Featured Regional Navigator: New York Agricultural Land Trust
Farmers with a strong stewardship ethic look to leave the land better than they found it. Peter Mapstone of Pastureland Dairy in Manlius, New York, is one of those farmers.
Peter has been at the forefront of the modern grazing movement since the 1980s. During the summer that he came home from college, the rest of Peter’s family took a two-week vacation to Hawaii, leaving Peter responsible for the farm. Once he realized the amount of work required to feed 60 cows in the barn by himself, he had a startlingly simple revelation. He saw some old fencing by the barn and said to himself, “You know what, I’m going to let the cows out.” His family returned from vacation to a grazing dairy herd.
As he took over the business from his father, Peter continued to strive for efficiencies that benefitted the land and his bottom line. Fifteen years later, he transitioned the farm to organic, which helped secure a higher price for their milk without significantly changing their management style. However, feed posed a challenge, as organic grain tends to be more expensive. In addition to growing corn organically, Peter started growing winter triticale – a crop that produces a grain for feed, while serving as a cover crop after the corn comes off in September. On top of that, they can bale the straw as soft bedding for their cattle.
The Mapstones farm on highly erodible land – land that offers breathtaking views, including a glimpse of Oneida Lake and the neighboring city of Syracuse –but is prone to losing soil down its slopes. As Peter looks down at the neighborhoods, he points to housing developments that used to be farm fields he rented. “That’s why it’s so important that we’re doing what we’re doing,” Peter says.
In 2017, Peter attended a series of meetings where he learned about the state’s Farmland Protection program, and how it can help farmers conserve their land for future generations through selling their development rights. The program fit with Peter’s values, and it was there that he met Amy Olney, the executive director for New York Agricultural Land Trust, or NYALT, a land trust serving farmers in the Central and Finger Lakes regions of New York.
Given their proximity to development, and their viability as a farm business, the Mapstones were a great candidate for the state program. However, when they first applied in 2018, things didn’t go according to plan.
“We were really close to being accepted,” Peter explains, “but there was only one little hang-up that kept us from being accepted, and that was a property we had just bought and we were planning on selling the house.” His farming neighbor had just moved and carried out her late husband’s wishes to sell the farm to Peter. Peter didn’t need the house, so he subdivided the property and only kept the farmland. Unfortunately, the timing of the sale raised a red flag for the farmland protection program. Their application was rejected.
Peter could have gotten discouraged and scrapped the whole idea. But giving up that easily wasn’t in his nature. Plus, the Mapstones had Amy on their side.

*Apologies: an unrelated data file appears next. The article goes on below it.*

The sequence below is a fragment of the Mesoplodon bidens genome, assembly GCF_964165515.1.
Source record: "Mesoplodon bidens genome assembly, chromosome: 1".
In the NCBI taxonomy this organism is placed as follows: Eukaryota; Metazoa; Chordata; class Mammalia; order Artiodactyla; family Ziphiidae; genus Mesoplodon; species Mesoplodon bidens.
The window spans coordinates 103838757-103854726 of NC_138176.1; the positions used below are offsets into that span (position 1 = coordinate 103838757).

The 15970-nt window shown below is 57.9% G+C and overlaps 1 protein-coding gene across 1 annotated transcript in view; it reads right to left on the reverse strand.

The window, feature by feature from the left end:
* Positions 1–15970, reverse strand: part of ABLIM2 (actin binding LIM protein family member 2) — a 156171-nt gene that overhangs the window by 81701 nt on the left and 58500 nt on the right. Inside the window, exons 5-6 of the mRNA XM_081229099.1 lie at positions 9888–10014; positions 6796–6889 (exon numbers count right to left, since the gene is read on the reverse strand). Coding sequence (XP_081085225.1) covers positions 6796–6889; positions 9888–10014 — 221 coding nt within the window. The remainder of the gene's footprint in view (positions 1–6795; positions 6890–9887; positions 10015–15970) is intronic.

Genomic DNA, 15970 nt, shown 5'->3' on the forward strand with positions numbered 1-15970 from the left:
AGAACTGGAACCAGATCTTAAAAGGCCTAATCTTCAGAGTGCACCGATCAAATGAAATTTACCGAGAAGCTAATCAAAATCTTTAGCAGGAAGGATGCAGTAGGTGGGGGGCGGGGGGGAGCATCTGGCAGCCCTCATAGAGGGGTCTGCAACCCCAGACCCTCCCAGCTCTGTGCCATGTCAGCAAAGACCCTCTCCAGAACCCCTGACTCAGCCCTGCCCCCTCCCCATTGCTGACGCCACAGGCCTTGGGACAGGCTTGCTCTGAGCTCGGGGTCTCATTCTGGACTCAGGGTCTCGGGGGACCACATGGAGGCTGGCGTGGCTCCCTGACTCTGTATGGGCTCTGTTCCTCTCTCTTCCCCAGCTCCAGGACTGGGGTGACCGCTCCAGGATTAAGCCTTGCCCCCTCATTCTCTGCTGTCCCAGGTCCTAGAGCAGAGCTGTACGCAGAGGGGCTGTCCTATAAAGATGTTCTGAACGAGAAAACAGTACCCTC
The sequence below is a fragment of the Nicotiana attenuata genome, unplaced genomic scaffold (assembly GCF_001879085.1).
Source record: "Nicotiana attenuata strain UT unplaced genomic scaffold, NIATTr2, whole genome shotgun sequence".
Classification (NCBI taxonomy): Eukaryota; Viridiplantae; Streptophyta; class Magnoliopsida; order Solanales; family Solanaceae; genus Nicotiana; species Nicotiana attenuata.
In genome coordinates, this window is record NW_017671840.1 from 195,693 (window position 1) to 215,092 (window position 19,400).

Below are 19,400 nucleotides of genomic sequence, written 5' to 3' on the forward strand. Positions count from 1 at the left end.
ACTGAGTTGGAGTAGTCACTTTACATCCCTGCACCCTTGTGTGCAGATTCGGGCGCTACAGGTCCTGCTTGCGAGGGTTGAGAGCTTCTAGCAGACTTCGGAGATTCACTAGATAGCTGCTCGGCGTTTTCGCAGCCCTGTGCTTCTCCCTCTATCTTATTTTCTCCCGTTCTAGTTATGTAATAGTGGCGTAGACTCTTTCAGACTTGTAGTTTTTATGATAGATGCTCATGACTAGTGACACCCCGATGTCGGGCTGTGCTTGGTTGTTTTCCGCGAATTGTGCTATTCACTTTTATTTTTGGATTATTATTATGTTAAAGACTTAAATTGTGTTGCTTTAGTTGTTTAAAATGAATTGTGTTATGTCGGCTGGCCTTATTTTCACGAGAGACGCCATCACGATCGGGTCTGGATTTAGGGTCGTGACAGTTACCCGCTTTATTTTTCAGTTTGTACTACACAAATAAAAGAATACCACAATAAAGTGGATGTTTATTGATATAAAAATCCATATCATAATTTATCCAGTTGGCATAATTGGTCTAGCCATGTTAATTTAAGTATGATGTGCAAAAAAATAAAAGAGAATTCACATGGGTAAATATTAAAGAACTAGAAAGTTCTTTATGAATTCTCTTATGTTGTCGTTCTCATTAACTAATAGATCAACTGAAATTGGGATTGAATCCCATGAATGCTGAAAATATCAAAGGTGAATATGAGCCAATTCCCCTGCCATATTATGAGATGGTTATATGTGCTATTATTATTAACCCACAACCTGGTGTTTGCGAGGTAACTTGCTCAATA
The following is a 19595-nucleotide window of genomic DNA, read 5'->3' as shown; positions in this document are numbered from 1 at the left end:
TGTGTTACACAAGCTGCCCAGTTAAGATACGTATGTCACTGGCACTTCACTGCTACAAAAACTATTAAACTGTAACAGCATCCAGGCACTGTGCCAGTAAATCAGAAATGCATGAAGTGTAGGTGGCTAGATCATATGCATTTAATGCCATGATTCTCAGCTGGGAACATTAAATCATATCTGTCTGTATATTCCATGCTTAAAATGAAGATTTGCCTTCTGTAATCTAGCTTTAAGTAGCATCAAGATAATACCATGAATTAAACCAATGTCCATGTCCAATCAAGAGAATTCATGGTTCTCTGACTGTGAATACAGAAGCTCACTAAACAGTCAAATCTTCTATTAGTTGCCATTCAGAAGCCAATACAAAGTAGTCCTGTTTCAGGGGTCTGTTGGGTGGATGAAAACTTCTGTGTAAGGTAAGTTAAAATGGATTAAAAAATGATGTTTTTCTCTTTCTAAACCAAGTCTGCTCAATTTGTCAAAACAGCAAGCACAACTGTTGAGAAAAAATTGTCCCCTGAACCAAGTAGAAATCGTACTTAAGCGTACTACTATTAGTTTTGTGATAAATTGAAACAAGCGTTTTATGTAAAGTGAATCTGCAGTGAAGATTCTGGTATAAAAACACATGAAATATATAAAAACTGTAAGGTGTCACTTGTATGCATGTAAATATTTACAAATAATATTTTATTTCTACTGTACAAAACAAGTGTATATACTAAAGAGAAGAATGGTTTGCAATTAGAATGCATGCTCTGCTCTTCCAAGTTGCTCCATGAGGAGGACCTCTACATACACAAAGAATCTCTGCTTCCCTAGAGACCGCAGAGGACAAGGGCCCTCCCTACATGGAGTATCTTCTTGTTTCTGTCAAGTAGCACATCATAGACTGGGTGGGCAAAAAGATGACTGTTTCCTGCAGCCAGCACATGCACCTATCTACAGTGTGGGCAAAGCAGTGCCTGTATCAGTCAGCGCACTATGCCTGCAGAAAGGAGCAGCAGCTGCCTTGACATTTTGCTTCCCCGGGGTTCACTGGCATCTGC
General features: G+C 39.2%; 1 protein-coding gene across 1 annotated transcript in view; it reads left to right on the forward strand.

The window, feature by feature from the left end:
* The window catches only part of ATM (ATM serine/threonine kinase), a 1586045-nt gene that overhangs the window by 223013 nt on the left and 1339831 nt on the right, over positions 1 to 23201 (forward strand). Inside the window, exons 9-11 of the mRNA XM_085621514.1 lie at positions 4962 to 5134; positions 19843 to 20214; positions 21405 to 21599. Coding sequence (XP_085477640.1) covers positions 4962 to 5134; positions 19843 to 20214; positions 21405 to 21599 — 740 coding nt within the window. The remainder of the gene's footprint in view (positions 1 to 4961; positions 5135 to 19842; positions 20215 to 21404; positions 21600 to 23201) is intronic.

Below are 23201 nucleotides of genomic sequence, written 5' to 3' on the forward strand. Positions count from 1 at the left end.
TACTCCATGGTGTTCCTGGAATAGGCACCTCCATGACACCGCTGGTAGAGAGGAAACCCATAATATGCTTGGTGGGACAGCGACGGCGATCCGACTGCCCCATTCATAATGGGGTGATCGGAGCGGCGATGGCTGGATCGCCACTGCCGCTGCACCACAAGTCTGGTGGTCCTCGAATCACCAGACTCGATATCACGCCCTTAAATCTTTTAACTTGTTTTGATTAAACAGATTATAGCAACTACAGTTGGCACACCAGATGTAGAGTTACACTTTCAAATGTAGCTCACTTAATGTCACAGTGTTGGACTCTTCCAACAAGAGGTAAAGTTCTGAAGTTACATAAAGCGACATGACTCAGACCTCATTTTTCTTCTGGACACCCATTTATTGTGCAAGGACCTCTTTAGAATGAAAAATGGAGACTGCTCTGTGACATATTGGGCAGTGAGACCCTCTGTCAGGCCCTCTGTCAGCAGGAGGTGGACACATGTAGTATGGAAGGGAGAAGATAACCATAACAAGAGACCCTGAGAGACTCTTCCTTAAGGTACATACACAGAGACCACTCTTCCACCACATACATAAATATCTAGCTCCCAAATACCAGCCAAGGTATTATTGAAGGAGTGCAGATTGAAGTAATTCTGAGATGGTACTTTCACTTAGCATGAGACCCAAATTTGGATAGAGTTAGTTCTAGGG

Once the sale went through, Amy and NYALT helped Peter quickly turn around and re-apply to protect his farm – this time for the Dairy Transitions grant program – newly created by the state to help dairy farmers to transition their businesses to the next generation and strengthen and diversify their farm enterprises. At the same time, NYALT had just become a Regional Navigator with the Farmland for a New Generation New York program, coordinated by American Farmland Trust in partnership with the state of New York. In this role, NYALT works on farmland access and transition to bring a new generation onto the land. A few stars aligned, as Peter’s son, Jeremy Mapstone, was looking to enter the farm business. After four years at college, Jeremy realized the family farm was where he wanted to be.
“It took a lot of work,” Peter says. “Amy is very good at what she does – she had to come out and go to a town meeting with me, and I let her do all of the talking.” The town wrote a letter of support for the farmland protection proposal, as it fit with the town’s charter to promote agriculture, an important piece of the Mapstones’ application.
“We fit right in with Jeremy coming into the business and us adding acreage,” Peter says. “We took this former conventional farm that was a crop farm and were transitioning it into our grazing operation and trying to protect the soils – it’s a highly erodible farm – and hopefully in the next couple of years we’ll have it all so it’s in another hundred acres of grazing land.”
Peter used to rent 75% of the land that they farmed, not an uncommon situation for farmers in the central and western regions of New York, where competition for farmland is fierce. Over time, as his rented land has come up for sale, Peter has made a point to purchase as many nearby properties as he could afford to, expanding the acreage he owns securely and improving its soil with managed grazing, cover crops, and other conservation practices.
In the summer of 2019, the Mapstones were awarded farmland protection funding from the Dairy Transitions program, which will enable them to sell their development rights to NYALT, ensuring their 796-acre farm would be available for farming, forever. This funding will support Jeremy’s transition into the business, help to alleviate debt from purchasing farmland, and position the Mapstones to be able to continue dairy farming and explore new enterprises. Looking down the road, Peter and Jeremy are committed to continuing conservation on their farm, and to securing additional acres to protect and revitalize.
Photo credit: Nancy J. Parisi